The following graph depicts inequality in income distribution using the Gini index, measuring household income inequality for counties in the United States, based on American Community Survey data pooled from 5 years (2006 to 2010).
Recall the Gini index varies between 0, indicating perfect equality, and 1, revealing perfect inequality. An absurd example might help to understand the Gini index. If 10 people lived in a county and each person had $100 in income, the Gini index would be equal to 0. On the other hand, if only one person had $1000 and the other nine people had 0 income the Gini index would be equal to 1. In the above graph the darker the color the greater the measured inequality.
The Census Bureau observes,
In every region, the counties in the most unequal fifth of U.S. counties accounted for a disproportionately large share of that region’s population. For example, only 8 percent of Midwestern counties had Gini indexes ranking among the top fifth of U.S. counties, but they contained 26 percent of the region’s population. Also, the South region had a disproportionately large number of counties with high income inequality, while counties in the Midwest had lower levels of income inequality. Specifically, 32 percent of the counties in the South had Gini indexes ranking among the top fifth of U.S. counties, while 31 percent of Midwest counties ranked among the bottom fifth of U.S. counties.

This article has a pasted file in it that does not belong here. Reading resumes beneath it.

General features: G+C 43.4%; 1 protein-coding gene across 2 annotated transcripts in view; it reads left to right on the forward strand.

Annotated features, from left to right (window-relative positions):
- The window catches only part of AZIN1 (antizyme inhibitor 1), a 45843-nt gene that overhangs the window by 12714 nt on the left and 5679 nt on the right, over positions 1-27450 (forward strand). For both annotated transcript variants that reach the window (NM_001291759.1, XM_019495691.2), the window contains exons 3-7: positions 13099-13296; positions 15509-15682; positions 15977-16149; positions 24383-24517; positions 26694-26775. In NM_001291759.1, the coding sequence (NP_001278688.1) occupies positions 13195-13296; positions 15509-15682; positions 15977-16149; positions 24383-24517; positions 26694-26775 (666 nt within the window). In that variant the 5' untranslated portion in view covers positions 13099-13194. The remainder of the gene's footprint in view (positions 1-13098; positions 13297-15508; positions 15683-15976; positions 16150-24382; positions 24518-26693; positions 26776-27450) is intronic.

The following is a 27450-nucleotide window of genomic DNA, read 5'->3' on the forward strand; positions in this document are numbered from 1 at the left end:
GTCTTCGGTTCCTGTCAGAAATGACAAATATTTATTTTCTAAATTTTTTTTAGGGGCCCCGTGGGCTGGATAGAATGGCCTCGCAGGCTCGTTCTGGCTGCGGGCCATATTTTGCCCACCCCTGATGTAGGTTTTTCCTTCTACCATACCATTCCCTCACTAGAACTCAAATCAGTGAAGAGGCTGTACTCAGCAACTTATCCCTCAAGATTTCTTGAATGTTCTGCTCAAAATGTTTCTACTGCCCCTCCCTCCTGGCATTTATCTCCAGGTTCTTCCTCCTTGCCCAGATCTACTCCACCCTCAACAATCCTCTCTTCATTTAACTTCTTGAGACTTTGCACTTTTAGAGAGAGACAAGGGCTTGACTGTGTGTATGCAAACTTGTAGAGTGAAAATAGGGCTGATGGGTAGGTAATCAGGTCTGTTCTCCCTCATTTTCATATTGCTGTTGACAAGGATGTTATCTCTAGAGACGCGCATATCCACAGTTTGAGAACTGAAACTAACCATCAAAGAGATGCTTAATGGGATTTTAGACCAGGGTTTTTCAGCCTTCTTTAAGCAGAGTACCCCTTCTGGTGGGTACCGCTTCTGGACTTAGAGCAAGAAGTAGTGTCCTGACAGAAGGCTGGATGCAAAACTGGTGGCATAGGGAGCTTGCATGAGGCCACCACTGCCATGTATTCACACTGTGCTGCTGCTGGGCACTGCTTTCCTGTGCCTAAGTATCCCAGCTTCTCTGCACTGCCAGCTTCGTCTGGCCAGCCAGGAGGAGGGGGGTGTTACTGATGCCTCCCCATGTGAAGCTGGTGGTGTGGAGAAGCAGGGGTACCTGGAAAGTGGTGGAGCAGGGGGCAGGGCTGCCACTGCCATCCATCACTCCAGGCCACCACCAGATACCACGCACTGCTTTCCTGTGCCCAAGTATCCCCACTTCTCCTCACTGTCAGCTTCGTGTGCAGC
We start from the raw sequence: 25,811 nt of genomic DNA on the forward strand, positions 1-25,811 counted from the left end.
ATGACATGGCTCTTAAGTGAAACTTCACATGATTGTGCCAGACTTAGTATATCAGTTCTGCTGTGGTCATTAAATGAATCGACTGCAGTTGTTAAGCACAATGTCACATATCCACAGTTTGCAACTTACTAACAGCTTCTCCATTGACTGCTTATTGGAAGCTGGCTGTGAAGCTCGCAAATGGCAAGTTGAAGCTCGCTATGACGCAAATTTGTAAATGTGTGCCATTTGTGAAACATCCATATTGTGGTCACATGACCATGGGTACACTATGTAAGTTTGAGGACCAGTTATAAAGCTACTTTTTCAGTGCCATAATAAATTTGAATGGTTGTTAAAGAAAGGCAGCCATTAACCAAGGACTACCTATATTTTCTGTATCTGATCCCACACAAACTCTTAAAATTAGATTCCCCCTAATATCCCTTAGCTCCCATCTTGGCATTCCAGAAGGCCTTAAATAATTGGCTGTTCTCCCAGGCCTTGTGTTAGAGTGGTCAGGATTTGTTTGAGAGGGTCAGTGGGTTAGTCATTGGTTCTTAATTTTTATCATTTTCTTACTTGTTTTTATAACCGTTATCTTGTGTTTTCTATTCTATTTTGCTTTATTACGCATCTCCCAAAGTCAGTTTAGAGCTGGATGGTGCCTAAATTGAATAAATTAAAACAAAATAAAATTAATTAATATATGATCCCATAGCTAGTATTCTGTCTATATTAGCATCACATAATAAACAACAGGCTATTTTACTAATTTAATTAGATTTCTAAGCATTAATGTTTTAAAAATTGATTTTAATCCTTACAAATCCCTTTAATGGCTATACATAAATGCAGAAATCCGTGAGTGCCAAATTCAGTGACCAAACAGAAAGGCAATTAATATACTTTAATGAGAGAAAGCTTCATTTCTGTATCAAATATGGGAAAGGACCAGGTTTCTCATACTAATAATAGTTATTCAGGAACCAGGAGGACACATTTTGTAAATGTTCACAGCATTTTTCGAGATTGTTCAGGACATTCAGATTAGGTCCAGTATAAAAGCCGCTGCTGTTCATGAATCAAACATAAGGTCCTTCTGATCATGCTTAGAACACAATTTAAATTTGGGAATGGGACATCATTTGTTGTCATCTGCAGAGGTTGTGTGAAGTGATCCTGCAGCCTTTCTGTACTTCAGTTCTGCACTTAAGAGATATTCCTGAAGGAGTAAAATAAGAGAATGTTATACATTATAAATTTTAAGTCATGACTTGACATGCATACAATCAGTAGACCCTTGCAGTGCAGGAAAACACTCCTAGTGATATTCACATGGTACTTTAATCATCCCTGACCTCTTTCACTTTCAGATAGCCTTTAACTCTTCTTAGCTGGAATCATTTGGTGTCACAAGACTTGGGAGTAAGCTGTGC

In a separate post, Geographic Concentration of Inequality: Fifteen Counties Contributed All of the Rise in Inequality, I summarized James K. Galbraith’s study demonstrating the overall level of income inequality in America is concentrated in just a few counties.
“Basically, fifteen counties contributed all of the rise in inequality measured between counties from 1994 to 2000, meaning that if they had been removed from the dataset the rise in overall inequality would not have occurred. Of these, just five (New York; three counties in Northern California associated with the Silicon Valley; and King County, Washington) contributed about half of the rise in total inequality, again measured between counties, in the late 1990s.”
US Census Bureau. U.S. Department of Commerce. http://www.census.gov/prod/2012pubs/acsbr10-18.pdf